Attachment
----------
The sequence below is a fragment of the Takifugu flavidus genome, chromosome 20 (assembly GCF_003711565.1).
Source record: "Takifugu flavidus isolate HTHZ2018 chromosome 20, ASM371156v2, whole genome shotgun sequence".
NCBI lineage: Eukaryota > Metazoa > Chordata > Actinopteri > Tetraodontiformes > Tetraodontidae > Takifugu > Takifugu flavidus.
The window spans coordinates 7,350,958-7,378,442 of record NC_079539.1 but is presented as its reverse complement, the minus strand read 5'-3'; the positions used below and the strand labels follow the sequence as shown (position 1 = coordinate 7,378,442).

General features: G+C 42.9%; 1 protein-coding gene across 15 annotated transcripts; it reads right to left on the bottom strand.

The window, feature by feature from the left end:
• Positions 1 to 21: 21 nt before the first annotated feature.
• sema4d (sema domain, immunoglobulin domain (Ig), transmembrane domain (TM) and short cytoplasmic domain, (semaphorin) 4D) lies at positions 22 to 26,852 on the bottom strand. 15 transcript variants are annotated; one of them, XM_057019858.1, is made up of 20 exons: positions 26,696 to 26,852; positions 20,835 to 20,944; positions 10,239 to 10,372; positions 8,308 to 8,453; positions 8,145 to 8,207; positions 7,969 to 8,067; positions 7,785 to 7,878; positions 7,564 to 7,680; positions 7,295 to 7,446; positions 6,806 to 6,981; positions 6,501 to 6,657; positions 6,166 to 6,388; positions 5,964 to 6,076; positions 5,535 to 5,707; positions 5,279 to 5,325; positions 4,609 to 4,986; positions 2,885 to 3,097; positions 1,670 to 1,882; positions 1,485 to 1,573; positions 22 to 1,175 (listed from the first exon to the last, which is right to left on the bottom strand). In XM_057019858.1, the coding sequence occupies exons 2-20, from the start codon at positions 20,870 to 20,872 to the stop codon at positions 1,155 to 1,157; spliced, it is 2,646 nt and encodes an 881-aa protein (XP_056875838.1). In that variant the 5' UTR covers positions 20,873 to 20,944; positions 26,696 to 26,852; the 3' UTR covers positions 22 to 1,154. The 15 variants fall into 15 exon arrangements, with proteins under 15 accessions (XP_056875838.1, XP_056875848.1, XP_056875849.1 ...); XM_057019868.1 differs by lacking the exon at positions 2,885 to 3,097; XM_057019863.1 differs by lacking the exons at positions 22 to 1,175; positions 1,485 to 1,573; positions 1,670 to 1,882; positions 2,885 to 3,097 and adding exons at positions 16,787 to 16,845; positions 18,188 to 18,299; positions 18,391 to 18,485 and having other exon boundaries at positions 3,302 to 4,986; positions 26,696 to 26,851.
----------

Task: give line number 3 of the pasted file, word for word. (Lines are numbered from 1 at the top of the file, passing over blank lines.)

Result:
NCBI lineage: Eukaryota > Metazoa > Chordata > Actinopteri > Tetraodontiformes > Tetraodontidae > Takifugu > Takifugu flavidus.